Putin Strikes Again!

Russian legislation targeting McDonald’s and American media reveals another fault line between globalists and nationalists.

Putin Strikes Again!

by Gaius Marcius

As U.S.-Russian relations deteriorate, the contrast between Washington and Moscow reveals just what each nation fears and what their policy priorities are. The United States has taken several symbolic steps that offend Russia, like renaming D.C. streets near the Russian embassy after Putin’s political rival. The main U.S. reaction has been journalists and establishment politicians alleging various Russian plots to destroy American democracy and collude with the Trump campaign.

Such allegations do not require any effort, they are not subject to any legal standard of evidence, and they serve mainly to keep the American public suspicious of foreigners so no one asks any questions about how our own politicians have corrupted the judiciary and bastardized the democratic process.

Consider the contrast of Russian symbolic actions in this spat. The legislature has proposed classifying U.S. media outlets and fast food chains operating in Russia as foreign agents, which would revoke some press credentials and impose restrictions on advertisements. Unlike the impotent sputtering of American politicians in “The World’s Greatest Deliberative Body,” the Russian legislature actually has the wherewithal to give their complaints the force of law.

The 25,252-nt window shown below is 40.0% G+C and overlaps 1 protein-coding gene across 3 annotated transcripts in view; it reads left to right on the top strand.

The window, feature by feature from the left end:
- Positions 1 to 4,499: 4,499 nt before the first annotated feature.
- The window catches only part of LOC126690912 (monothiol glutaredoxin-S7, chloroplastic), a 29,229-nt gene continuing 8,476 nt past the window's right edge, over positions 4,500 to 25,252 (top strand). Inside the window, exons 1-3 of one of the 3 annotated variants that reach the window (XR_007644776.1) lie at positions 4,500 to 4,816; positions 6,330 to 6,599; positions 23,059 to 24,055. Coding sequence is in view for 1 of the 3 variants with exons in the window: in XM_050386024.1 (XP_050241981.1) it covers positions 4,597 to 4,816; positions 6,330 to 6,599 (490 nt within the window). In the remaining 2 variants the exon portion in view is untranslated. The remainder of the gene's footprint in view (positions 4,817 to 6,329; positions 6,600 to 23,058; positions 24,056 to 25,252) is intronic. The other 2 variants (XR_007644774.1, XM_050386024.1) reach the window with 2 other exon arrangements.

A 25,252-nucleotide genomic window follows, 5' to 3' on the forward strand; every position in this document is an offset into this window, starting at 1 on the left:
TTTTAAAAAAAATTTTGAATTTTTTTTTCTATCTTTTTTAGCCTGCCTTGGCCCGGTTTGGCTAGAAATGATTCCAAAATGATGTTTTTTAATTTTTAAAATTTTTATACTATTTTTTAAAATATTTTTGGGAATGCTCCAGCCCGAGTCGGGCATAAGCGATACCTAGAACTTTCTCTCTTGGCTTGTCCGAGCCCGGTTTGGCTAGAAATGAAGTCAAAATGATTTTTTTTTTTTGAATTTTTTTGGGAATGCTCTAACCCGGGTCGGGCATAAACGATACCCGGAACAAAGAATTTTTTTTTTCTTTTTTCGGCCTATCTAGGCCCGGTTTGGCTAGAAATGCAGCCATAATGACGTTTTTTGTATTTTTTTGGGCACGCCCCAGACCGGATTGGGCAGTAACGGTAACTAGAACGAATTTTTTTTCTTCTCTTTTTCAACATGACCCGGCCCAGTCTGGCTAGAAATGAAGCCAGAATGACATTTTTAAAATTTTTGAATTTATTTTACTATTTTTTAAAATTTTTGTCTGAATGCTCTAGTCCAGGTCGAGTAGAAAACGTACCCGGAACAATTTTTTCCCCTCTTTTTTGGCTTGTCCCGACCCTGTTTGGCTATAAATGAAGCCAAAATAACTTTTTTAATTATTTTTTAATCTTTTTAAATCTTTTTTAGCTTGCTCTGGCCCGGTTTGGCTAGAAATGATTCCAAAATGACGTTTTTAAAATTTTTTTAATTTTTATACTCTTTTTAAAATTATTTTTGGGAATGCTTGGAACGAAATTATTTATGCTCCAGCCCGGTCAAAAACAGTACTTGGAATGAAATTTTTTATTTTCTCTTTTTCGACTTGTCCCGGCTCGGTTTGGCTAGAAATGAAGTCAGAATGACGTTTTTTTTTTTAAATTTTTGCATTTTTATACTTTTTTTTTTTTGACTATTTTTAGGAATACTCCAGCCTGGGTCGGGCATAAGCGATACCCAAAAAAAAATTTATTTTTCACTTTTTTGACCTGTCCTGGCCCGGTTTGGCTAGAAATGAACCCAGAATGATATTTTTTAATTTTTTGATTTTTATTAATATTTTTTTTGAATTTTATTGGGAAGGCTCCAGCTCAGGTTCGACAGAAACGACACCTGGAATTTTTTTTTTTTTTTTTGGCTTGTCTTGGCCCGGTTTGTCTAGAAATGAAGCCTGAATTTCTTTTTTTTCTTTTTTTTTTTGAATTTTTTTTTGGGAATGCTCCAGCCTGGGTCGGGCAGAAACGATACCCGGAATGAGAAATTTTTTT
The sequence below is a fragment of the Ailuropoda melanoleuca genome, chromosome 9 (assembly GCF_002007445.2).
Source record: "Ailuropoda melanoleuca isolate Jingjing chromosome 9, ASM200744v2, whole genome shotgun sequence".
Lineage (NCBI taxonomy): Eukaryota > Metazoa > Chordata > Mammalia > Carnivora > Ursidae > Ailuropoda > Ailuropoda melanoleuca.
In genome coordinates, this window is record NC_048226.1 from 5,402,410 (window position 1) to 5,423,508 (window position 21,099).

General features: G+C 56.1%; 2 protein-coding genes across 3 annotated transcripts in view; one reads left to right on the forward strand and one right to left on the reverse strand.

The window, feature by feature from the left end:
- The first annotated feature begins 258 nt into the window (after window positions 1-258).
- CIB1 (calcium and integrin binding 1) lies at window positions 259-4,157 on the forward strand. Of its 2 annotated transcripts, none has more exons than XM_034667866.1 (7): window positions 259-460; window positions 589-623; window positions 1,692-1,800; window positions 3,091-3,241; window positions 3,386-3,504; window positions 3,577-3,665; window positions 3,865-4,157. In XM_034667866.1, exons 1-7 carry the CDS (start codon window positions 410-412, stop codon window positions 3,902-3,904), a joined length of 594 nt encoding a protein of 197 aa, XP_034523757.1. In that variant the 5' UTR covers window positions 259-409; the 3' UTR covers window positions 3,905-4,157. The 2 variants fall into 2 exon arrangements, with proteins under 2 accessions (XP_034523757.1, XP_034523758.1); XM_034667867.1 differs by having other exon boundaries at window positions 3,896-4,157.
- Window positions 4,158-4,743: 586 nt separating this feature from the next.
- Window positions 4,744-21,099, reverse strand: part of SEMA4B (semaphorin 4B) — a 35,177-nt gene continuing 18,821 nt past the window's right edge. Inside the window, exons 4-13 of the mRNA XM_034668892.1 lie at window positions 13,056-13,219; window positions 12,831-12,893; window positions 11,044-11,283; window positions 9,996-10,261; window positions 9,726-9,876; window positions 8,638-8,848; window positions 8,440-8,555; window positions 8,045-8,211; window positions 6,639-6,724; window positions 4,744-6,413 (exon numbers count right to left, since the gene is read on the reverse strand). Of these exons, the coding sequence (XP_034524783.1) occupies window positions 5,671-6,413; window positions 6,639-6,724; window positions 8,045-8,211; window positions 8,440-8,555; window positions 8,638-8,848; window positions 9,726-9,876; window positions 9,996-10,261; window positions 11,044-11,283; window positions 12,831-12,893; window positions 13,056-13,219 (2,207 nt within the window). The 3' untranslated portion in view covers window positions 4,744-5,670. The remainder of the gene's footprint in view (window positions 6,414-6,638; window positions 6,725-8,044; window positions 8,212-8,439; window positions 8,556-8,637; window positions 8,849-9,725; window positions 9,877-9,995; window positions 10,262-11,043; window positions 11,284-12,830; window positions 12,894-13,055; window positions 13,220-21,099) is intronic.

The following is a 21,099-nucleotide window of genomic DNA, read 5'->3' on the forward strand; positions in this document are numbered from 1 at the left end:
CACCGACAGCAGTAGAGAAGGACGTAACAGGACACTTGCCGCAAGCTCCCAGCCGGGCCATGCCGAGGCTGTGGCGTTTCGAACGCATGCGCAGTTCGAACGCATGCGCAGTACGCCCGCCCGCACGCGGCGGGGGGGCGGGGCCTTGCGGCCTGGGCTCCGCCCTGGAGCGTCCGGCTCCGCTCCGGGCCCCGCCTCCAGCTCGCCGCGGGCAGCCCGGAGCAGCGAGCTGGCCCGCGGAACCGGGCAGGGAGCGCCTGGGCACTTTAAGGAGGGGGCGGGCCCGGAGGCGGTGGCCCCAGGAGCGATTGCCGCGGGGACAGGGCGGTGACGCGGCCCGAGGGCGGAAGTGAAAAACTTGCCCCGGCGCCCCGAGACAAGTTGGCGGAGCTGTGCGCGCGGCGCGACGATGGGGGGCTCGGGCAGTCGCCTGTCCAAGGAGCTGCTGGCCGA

The targets of the Russian law reveal that Moscow understands the multifaceted danger of Big Macs and soundbites. The law only cites concerns about false advertising and lack of nutrition, which is enough reason to avoid fast food:

Research has shown that food sold by American fast-food restaurants is damaging to people’s health,” Chernyshov said. “But ads show only the positive side of consuming these products.”

Free trade fetishists might misconstrue the attack on multinational corporations as an attack on the global economy, but so much national decline, of hearth, home, faith, and community, is embodied in fast food culture that Russia is not only right to be wary, but may even be giving a backhanded warning to American consumers.

In the case of media companies, the evidence that prolonged exposure to U.S. mass culture corrodes every form of tradition and social stability is so overwhelming as to be almost incontrovertible. Putin broached the topic of covert and overt American meddling in European elections during his Megyn Kelly interview, and his accusations were quite restrained considering the historical record.

Russian propaganda strikes at some of globalism’s most useful institutions, so American politicians have to prevent the message from reaching their constituents. In Clown World the well-adjusted citizen believes Fake News and eats poison, and the natural consequences of those actions will eventually become undeniable. Americans may soon realize that some things are true even though the Russians say they are true.

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